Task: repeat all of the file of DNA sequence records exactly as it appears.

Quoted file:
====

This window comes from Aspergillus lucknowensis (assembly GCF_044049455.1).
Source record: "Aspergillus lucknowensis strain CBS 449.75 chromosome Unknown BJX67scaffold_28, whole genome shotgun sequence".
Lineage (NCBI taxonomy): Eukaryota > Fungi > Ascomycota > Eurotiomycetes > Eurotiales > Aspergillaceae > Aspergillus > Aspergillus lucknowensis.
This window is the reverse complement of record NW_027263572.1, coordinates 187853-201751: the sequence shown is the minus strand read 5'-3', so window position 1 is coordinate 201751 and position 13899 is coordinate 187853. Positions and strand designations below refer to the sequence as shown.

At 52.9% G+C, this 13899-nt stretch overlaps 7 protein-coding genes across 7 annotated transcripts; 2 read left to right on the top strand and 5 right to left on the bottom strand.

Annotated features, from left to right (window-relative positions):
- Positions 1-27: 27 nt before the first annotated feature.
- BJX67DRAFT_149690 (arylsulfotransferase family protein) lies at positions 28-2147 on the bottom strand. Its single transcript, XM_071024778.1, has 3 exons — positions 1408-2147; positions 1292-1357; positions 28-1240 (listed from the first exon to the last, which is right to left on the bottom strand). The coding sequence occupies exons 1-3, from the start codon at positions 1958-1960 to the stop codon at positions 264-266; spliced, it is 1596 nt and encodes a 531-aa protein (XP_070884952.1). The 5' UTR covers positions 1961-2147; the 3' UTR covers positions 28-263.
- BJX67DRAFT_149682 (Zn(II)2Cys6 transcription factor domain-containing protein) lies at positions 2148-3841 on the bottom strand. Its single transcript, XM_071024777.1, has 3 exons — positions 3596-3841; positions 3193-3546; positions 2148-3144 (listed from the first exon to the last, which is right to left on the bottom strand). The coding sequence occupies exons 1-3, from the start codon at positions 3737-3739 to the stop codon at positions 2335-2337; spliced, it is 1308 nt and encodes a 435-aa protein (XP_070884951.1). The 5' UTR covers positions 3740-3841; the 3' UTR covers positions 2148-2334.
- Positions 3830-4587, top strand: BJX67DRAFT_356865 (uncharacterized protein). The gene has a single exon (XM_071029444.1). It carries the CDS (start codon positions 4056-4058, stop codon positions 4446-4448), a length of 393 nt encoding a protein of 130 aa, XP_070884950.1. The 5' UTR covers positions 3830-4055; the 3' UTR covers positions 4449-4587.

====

This window comes from Aspergillus lucknowensis (assembly GCF_044049455.1).
Source record: "Aspergillus lucknowensis strain CBS 449.75 chromosome Unknown BJX67scaffold_28, whole genome shotgun sequence".
Lineage (NCBI taxonomy): Eukaryota > Fungi > Ascomycota > Eurotiomycetes > Eurotiales > Aspergillaceae > Aspergillus > Aspergillus lucknowensis.
This window is the reverse complement of record NW_027263572.1, coordinates 187853-201751: the sequence shown is the minus strand read 5'-3', so window position 1 is coordinate 201751 and position 13899 is coordinate 187853. Positions and strand designations below refer to the sequence as shown.

At 52.9% G+C, this 13899-nt stretch overlaps 7 protein-coding genes across 7 annotated transcripts; 2 read left to right on the top strand and 5 right to left on the bottom strand.

Annotated features, from left to right (window-relative positions):
- Positions 1-27: 27 nt before the first annotated feature.
- BJX67DRAFT_149690 (arylsulfotransferase family protein) lies at positions 28-2147 on the bottom strand. Its single transcript, XM_071024778.1, has 3 exons — positions 1408-2147; positions 1292-1357; positions 28-1240 (listed from the first exon to the last, which is right to left on the bottom strand). The coding sequence occupies exons 1-3, from the start codon at positions 1958-1960 to the stop codon at positions 264-266; spliced, it is 1596 nt and encodes a 531-aa protein (XP_070884952.1). The 5' UTR covers positions 1961-2147; the 3' UTR covers positions 28-263.
- BJX67DRAFT_149682 (Zn(II)2Cys6 transcription factor domain-containing protein) lies at positions 2148-3841 on the bottom strand. Its single transcript, XM_071024777.1, has 3 exons — positions 3596-3841; positions 3193-3546; positions 2148-3144 (listed from the first exon to the last, which is right to left on the bottom strand). The coding sequence occupies exons 1-3, from the start codon at positions 3737-3739 to the stop codon at positions 2335-2337; spliced, it is 1308 nt and encodes a 435-aa protein (XP_070884951.1). The 5' UTR covers positions 3740-3841; the 3' UTR covers positions 2148-2334.
- Positions 3830-4587, top strand: BJX67DRAFT_356865 (uncharacterized protein). The gene has a single exon (XM_071029444.1). It carries the CDS (start codon positions 4056-4058, stop codon positions 4446-4448), a length of 393 nt encoding a protein of 130 aa, XP_070884950.1. The 5' UTR covers positions 3830-4055; the 3' UTR covers positions 4449-4587.